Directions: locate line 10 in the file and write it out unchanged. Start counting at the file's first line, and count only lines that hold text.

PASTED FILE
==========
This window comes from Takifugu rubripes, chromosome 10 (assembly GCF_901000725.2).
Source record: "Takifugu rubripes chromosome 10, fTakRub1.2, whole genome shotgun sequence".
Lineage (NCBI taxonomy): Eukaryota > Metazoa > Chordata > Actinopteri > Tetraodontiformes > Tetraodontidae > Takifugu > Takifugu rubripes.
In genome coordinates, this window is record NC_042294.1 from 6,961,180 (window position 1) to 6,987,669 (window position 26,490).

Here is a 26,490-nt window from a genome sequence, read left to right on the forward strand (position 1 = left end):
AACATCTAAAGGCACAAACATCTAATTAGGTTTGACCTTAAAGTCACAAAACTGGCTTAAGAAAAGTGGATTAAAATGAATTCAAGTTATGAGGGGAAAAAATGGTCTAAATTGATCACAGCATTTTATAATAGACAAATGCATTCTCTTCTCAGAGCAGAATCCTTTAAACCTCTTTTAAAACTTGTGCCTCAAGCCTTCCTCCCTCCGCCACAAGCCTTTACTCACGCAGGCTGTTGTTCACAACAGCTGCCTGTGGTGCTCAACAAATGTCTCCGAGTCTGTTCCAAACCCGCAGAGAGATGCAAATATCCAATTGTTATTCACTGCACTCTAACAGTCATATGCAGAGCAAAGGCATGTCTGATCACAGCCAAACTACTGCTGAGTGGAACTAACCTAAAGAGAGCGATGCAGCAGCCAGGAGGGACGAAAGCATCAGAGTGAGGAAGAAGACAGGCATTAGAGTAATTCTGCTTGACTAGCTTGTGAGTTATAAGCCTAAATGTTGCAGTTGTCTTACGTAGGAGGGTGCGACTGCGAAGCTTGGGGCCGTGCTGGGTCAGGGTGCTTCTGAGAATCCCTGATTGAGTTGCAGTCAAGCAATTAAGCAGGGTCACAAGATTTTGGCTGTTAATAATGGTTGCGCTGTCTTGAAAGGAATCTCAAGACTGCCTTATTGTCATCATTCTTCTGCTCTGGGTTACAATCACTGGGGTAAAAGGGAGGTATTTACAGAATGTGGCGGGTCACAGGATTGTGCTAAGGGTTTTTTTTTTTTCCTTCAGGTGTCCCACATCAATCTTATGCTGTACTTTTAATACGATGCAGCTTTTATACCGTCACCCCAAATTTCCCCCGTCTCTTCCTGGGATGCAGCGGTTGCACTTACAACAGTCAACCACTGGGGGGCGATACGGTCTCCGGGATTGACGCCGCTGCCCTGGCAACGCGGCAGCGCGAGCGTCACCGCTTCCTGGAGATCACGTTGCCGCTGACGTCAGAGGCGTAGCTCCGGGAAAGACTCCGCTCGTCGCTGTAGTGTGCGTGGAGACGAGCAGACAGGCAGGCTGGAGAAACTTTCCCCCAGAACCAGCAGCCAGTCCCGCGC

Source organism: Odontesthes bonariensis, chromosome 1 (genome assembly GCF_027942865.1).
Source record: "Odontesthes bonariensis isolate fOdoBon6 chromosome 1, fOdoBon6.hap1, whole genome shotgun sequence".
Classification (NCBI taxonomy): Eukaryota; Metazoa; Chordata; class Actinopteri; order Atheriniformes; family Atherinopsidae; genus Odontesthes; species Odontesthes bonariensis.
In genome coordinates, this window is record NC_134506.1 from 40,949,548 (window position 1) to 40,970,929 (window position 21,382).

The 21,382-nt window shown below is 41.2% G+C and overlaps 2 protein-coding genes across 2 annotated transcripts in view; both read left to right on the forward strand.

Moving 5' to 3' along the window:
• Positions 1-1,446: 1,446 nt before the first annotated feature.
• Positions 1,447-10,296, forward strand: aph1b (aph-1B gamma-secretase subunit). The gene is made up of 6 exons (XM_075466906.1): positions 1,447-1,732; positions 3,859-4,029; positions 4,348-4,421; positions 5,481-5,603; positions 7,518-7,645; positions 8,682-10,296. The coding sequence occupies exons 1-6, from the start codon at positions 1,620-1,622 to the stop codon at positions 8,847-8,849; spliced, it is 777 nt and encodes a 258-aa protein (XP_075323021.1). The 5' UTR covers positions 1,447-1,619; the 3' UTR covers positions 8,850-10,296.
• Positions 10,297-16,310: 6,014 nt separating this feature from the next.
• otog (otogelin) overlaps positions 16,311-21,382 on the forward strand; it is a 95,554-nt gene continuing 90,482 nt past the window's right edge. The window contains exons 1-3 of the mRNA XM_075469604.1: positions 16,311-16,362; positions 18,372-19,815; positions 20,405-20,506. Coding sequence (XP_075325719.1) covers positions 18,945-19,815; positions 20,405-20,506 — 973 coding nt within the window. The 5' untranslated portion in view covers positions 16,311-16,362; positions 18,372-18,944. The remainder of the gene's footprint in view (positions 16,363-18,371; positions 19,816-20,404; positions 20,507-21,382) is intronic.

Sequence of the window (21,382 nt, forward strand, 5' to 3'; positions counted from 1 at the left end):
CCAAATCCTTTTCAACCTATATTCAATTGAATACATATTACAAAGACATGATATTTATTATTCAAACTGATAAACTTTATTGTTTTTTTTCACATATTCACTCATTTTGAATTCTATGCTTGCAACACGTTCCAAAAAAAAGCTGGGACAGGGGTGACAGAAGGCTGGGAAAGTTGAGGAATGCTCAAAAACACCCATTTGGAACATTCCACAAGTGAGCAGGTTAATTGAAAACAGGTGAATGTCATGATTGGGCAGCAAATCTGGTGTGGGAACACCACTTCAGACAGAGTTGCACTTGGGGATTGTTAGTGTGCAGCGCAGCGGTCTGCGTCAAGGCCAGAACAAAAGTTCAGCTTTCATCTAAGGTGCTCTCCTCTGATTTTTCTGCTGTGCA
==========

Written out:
In genome coordinates, this window is record NC_134506.1 from 40,949,548 (window position 1) to 40,970,929 (window position 21,382).